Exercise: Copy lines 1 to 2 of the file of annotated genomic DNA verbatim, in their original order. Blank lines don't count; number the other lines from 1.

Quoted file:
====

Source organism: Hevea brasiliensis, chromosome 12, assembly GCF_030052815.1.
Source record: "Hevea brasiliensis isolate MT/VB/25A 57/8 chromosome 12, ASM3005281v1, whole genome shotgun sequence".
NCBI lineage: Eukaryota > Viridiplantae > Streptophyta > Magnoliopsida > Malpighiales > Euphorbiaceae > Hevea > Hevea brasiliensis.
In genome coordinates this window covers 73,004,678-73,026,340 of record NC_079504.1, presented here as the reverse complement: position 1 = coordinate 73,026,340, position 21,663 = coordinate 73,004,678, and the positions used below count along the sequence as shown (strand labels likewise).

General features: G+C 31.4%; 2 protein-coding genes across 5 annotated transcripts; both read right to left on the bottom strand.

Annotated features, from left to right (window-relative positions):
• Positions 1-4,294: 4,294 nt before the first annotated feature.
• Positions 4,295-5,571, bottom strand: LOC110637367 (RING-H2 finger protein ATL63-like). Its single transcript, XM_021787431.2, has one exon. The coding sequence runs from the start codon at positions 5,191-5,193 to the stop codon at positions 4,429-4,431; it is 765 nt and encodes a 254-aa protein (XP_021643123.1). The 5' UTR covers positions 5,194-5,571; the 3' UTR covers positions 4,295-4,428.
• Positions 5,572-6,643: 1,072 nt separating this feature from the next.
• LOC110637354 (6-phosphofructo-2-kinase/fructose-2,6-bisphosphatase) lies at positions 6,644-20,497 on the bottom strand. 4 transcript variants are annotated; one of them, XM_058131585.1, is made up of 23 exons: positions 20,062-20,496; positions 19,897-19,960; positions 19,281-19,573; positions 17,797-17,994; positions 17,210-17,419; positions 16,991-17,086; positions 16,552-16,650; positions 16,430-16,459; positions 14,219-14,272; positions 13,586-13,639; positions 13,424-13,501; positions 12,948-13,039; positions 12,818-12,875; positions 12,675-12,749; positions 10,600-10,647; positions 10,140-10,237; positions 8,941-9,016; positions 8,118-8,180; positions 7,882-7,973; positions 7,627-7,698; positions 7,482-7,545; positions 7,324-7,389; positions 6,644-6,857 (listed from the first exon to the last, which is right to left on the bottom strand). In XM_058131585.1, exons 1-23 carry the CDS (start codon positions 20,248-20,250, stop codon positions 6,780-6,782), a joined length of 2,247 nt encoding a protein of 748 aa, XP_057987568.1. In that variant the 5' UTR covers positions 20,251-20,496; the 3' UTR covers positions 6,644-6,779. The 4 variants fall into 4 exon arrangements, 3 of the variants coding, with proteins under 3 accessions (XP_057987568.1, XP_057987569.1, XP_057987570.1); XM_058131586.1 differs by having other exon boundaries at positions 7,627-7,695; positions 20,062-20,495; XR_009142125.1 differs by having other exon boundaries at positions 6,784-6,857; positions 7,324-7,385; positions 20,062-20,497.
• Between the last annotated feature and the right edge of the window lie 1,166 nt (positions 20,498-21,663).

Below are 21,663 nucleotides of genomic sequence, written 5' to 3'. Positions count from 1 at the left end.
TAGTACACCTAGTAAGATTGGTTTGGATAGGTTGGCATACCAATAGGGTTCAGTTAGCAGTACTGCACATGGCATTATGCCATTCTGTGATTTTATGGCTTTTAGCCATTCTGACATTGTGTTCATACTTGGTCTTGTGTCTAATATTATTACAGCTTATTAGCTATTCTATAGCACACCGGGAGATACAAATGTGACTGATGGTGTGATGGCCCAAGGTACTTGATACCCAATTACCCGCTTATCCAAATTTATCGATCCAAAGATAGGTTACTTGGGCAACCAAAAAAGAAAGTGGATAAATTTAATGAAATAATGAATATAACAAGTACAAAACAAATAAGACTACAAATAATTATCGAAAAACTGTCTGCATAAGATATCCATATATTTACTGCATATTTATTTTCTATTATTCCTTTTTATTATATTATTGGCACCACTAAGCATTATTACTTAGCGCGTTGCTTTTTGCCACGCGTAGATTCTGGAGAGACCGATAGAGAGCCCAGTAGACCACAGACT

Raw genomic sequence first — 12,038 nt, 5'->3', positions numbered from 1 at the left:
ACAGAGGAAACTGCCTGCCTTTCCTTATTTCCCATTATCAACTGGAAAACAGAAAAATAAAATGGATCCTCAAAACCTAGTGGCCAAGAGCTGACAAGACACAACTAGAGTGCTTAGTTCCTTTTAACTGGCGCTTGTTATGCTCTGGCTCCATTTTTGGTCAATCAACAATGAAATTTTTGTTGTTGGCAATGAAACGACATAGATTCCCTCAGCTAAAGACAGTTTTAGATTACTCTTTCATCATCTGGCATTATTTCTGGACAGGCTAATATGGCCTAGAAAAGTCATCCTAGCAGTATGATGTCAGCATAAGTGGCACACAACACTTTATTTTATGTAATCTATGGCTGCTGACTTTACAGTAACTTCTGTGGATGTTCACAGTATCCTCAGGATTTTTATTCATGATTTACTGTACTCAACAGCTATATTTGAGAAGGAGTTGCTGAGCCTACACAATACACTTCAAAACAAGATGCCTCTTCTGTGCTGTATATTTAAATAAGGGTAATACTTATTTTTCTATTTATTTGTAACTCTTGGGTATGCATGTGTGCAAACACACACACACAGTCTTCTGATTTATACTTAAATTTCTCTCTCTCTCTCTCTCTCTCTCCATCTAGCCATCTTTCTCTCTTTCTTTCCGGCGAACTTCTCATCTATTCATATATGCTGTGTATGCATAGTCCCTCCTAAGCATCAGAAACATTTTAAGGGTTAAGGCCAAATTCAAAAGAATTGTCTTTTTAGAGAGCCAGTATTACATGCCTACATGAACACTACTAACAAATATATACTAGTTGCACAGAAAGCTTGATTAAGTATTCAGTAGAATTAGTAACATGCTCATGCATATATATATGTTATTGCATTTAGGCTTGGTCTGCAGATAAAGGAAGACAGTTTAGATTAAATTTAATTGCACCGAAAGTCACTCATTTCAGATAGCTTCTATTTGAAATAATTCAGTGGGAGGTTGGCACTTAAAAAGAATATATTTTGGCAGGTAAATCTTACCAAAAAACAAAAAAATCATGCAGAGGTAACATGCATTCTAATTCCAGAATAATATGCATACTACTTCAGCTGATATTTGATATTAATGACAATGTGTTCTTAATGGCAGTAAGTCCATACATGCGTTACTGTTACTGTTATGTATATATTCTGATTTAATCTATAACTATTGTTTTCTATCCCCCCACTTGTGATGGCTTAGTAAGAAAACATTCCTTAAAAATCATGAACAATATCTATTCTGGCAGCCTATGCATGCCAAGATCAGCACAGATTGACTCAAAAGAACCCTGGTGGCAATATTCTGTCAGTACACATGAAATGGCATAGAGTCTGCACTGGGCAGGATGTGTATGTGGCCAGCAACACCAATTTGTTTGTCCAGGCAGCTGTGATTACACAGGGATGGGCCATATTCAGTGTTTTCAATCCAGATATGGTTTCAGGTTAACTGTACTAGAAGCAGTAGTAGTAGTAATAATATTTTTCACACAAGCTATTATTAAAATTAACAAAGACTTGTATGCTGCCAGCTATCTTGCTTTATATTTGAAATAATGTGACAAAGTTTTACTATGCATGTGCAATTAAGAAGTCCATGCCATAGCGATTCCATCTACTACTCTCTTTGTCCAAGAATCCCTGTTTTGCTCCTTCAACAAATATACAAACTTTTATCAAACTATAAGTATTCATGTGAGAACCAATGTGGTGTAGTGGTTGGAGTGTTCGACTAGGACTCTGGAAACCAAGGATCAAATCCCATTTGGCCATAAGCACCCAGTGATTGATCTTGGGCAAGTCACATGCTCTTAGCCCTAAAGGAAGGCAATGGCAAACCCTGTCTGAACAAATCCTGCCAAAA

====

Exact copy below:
Source organism: Hevea brasiliensis, chromosome 12, assembly GCF_030052815.1.
Source record: "Hevea brasiliensis isolate MT/VB/25A 57/8 chromosome 12, ASM3005281v1, whole genome shotgun sequence".